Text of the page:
In addition to dropping its import tax on female sanitary products in 2011, the Kenyan government has been very active in addressing menstrual health and hygiene
Date of Introduction
Status of Policy
Margaret Kasiko, Minister of Education and Sports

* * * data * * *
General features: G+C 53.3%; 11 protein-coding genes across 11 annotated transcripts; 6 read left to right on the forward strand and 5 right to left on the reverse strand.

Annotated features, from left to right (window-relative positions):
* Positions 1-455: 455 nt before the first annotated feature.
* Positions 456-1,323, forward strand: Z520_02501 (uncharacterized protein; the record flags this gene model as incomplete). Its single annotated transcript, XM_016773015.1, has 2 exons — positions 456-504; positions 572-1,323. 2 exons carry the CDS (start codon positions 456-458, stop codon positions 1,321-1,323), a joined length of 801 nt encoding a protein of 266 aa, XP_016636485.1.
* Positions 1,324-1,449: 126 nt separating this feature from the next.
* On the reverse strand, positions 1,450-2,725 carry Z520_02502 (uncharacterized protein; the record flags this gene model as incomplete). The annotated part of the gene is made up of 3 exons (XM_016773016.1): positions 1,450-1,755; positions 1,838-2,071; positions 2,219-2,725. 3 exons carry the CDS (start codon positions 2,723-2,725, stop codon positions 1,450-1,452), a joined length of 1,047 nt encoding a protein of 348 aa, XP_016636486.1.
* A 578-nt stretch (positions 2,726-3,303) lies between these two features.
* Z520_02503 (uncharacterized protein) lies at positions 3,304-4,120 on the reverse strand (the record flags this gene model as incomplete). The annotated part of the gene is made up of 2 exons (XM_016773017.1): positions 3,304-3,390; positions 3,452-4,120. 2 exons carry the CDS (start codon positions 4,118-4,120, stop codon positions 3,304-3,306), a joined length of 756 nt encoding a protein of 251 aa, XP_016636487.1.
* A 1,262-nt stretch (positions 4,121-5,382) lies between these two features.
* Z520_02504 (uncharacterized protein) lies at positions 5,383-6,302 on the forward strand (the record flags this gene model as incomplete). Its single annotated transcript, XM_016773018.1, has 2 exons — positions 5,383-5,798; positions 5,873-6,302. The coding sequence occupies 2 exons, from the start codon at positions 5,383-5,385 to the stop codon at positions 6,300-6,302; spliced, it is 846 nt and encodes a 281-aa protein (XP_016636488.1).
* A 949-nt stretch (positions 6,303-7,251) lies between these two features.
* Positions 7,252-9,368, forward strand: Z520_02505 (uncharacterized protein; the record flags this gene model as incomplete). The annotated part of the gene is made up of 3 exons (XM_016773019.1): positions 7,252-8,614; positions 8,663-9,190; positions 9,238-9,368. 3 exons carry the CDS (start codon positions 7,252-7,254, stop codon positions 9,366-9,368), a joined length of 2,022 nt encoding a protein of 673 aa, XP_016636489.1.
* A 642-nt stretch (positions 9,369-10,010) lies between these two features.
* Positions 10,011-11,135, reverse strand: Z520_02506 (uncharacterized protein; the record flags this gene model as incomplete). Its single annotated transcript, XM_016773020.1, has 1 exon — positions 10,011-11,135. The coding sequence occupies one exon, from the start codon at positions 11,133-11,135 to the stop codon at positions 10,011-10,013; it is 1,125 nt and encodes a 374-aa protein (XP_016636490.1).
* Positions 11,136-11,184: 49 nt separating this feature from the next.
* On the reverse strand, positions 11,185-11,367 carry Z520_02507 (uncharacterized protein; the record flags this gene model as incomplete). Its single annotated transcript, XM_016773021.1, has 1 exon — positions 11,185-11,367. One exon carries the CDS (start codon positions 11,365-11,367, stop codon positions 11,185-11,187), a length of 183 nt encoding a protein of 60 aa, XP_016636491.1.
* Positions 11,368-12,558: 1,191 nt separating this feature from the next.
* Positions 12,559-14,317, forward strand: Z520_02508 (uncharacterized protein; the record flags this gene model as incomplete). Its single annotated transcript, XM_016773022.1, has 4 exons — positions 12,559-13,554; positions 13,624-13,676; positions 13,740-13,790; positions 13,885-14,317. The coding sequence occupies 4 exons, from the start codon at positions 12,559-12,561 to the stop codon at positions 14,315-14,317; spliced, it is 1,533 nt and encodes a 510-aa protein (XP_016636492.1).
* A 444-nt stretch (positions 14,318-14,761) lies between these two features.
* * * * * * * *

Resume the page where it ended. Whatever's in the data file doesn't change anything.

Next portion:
In addition to dropping its import tax on female sanitary products in 2011, (helping to reduce costs by 18%) the Kenyan government has been very active in addressing menstrual health and hygiene via stakeholder conventions ans policy mechanisms and the Ministry of Health (MoH) is currently leading a collaborative process to draft national MHM guidelines. Sitting within a larger WASH-focused Interagency Coordinating Committee, an MHM subcommittee developed the national guidelines in partnership with a team of consultants to produce a situational analysis of MHM, a policy analysis, and an MHM policy and strategy document by the end of Q1 2016. The MoH has introduced a health prevention focus to the guidelines, which has been bolstered by deep representation from the WASH and MHM product sectors. Expected to have been completed by May 2016, the current priorities include creating minimal standards for MHM programming, establishing standards for reusable products, and building consistent messaging. In May 2017, the Ministry of Health and other key stakeholders convened a national event in Kwale County organized by WASH United focused on opening up the discussion about taboos and challenges related to MHM.